3. The provisions for penalty occur in 17(3), 19(1) and 43 of the Act. These provisions read as follows :

17. (3) If a dealer fails without sufficient cause to comply with the requirements of a notice issued under Sub-section (1) or a registered dealer fails without sufficient cause to furnish under the said sub-section his return for any period, the Commissioner may, after giving such dealer a reasonable opportunity of being heard, direct him to pay, by way of penalty, a sum not exceeding one-fourth of the amount of the tax which may be assessed on him under Section 18 or where no tax is payable a sum not exceeding one hundred rupees.

19. (1) Where an assessment has been made under this Act or any Act repealed by Section 52 and if for any reason any sale or purchase of goods chargeable to tax under this Act or any Act repealed by Section 52, during any period has been under-assessed or has escaped assessment or assessed at a lower rate or any deduction has been wrongly made therefrom, the Commissioner may, at any time within five calendar years from the date of order of assessment, after giving the dealer a reasonable opportunity of being heard and after making such enquiry as he considers necessary, proceed, in such manner as may be prescribed, to reassess the tax payable by such dealer and the Commissioner' may direct that the dealer shall pay, by way of penalty in addition to the amount of tax so assessed, a sum not exceeding that amount:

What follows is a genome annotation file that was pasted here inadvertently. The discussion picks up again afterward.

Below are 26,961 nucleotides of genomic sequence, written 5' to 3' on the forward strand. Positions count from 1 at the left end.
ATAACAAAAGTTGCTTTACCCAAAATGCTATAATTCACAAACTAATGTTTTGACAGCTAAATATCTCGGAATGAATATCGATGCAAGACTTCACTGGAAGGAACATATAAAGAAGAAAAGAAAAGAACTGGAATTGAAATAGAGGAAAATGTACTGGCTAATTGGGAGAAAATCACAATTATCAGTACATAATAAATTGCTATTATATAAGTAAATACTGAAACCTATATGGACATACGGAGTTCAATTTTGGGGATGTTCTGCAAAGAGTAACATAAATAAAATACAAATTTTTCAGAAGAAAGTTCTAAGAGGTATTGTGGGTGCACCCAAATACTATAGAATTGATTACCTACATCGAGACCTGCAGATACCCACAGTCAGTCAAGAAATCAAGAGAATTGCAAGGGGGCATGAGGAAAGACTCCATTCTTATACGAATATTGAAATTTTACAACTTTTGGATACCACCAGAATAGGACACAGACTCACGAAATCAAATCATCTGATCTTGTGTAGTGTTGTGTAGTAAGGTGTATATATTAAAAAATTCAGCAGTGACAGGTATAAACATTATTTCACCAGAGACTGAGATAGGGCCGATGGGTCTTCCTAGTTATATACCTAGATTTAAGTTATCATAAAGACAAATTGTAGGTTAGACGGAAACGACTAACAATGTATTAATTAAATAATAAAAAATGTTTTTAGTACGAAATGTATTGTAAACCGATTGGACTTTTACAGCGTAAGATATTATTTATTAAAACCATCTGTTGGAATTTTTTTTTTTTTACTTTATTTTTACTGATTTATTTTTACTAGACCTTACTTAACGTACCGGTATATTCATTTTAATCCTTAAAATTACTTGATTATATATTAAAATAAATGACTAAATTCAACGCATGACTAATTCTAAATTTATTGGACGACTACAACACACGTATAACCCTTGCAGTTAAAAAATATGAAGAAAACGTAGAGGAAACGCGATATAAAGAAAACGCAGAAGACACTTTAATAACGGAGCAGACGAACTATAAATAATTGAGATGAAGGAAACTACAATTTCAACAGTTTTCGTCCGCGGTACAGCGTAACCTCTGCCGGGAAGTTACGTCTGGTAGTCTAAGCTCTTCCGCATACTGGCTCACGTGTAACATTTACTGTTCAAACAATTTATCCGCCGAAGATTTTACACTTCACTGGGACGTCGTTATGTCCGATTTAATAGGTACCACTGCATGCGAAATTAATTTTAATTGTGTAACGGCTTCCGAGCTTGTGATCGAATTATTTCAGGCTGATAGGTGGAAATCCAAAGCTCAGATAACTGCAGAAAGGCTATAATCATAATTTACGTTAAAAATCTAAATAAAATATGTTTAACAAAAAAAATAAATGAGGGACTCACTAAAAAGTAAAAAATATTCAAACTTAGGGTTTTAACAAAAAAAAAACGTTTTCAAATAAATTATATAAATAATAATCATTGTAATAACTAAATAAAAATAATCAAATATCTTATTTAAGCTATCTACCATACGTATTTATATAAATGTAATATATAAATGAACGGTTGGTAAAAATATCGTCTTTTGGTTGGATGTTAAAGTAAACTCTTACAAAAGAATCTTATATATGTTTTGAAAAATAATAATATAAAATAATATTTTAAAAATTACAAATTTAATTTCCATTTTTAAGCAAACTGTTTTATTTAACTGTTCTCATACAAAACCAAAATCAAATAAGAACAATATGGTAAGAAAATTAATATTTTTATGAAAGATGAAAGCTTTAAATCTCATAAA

Provided that in the case of an assessment made under any Act repealed by Section 52, the period for reassessment on the ground of under-assessment, escapement or wrong deduction shall be as provided in such Act notwithstanding the repeal thereof.

43. Power of Commissioner or appellate authority to impose penalty.- If the Commissioner or the appellate authority in the course of any proceeding under this Act, is satisfied that a dealer has deliberately concealed his turnover in respect of any goods or furnished & false return, the Commissioner or the appellate authority, as the case may be, may after giving the dealer a reasonable opportunity of being heard, direct that the dealer shall, in addition to the tax payable by him, pay by way of penalty a sum not exceeding the amount of the tax which would have been avoided if the return furnished by the dealer had been accepted as correct.